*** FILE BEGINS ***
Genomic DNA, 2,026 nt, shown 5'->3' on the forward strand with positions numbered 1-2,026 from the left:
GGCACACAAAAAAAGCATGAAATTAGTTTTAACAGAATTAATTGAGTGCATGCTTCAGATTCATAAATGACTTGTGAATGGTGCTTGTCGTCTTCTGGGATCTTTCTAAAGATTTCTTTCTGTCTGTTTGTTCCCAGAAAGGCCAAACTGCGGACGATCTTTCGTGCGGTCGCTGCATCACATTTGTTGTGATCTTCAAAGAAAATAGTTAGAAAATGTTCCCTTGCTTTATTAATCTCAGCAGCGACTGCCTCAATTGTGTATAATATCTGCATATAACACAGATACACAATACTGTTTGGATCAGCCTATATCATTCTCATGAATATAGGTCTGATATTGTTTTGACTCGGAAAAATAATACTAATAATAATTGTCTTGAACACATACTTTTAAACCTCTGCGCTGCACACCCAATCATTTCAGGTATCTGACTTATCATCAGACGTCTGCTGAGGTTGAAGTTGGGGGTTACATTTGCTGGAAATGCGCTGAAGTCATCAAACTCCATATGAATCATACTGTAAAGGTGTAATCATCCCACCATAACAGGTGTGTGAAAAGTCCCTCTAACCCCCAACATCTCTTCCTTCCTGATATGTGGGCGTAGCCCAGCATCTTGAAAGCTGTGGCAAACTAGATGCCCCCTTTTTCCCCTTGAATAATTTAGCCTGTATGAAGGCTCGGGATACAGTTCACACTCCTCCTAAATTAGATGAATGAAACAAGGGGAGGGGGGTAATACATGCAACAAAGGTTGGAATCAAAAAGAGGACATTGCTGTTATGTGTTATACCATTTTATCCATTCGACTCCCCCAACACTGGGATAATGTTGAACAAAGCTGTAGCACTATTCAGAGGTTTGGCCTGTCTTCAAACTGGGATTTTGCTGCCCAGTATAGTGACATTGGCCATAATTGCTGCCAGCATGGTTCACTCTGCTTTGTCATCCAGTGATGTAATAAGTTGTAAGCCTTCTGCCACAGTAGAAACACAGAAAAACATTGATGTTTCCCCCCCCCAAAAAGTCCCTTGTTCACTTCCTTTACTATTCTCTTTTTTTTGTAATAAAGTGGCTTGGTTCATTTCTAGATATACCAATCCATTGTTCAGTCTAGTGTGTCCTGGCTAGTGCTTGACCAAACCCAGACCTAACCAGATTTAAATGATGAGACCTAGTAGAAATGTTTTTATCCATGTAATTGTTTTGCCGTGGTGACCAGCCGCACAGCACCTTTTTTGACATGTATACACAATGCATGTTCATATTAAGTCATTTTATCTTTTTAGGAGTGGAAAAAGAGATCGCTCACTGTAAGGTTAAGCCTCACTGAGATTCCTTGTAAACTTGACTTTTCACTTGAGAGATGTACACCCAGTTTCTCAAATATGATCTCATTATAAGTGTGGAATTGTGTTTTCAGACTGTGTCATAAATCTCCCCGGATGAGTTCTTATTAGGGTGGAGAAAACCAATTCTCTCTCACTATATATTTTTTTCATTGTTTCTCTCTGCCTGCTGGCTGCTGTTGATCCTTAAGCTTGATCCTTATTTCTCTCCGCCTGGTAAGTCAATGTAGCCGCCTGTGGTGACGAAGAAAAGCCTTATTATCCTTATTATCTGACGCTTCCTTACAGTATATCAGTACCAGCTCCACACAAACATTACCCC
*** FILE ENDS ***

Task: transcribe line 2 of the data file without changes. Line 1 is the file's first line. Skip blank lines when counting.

GGCACACAAAAAAAGCATGAAATTAGTTTTAACAGAATTAATTGAGTGCATGCTTCAGATTCATAAATGACTTGTGAATGGTGCTTGTCGTCTTCTGGGATCTTTCTAAAGATTTCTTTCTGTCTGTTTGTTCCCAGAAAGGCCAAACTGCGGACGATCTTTCGTGCGGTCGCTGCATCACATTTGTTGTGATCTTCAAAGAAAATAGTTAGAAAATGTTCCCTTGCTTTATTAATCTCAGCAGCGACTGCCTCAATTGTGTATAATATCTGCATATAACACAGATACACAATACTGTTTGGATCAGCCTATATCATTCTCATGAATATAGGTCTGATATTGTTTTGACTCGGAAAAATAATACTAATAATAATTGTCTTGAACACATACTTTTAAACCTCTGCGCTGCACACCCAATCATTTCAGGTATCTGACTTATCATCAGACGTCTGCTGAGGTTGAAGTTGGGGGTTACATTTGCTGGAAATGCGCTGAAGTCATCAAACTCCATATGAATCATACTGTAAAGGTGTAATCATCCCACCATAACAGGTGTGTGAAAAGTCCCTCTAACCCCCAACATCTCTTCCTTCCTGATATGTGGGCGTAGCCCAGCATCTTGAAAGCTGTGGCAAACTAGATGCCCCCTTTTTCCCCTTGAATAATTTAGCCTGTATGAAGGCTCGGGATACAGTTCACACTCCTCCTAAATTAGATGAATGAAACAAGGGGAGGGGGGTAATACATGCAACAAAGGTTGGAATCAAAAAGAGGACATTGCTGTTATGTGTTATACCATTTTATCCATTCGACTCCCCCAACACTGGGATAATGTTGAACAAAGCTGTAGCACTATTCAGAGGTTTGGCCTGTCTTCAAACTGGGATTTTGCTGCCCAGTATAGTGACATTGGCCATAATTGCTGCCAGCATGGTTCACTCTGCTTTGTCATCCAGTGATGTAATAAGTTGTAAGCCTTCTGCCACAGTAGAAACACAGAAAAACATTGATGTTTCCCCCCCCCAAAAAGTCCCTTGTTCACTTCCTTTACTATTCTCTTTTTTTTGTAATAAAGTGGCTTGGTTCATTTCTAGATATACCAATCCATTGTTCAGTCTAGTGTGTCCTGGCTAGTGCTTGACCAAACCCAGACCTAACCAGATTTAAATGATGAGACCTAGTAGAAATGTTTTTATCCATGTAATTGTTTTGCCGTGGTGACCAGCCGCACAGCACCTTTTTTGACATGTATACACAATGCATGTTCATATTAAGTCATTTTATCTTTTTAGGAGTGGAAAAAGAGATCGCTCACTGTAAGGTTAAGCCTCACTGAGATTCCTTGTAAACTTGACTTTTCACTTGAGAGATGTACACCCAGTTTCTCAAATATGATCTCATTATAAGTGTGGAATTGTGTTTTCAGACTGTGTCATAAATCTCCCCGGATGAGTTCTTATTAGGGTGGAGAAAACCAATTCTCTCTCACTATATATTTTTTTCATTGTTTCTCTCTGCCTGCTGGCTGCTGTTGATCCTTAAGCTTGATCCTTATTTCTCTCCGCCTGGTAAGTCAATGTAGCCGCCTGTGGTGACGAAGAAAAGCCTTATTATCCTTATTATCTGACGCTTCCTTACAGTATATCAGTACCAGCTCCACACAAACATTACCCC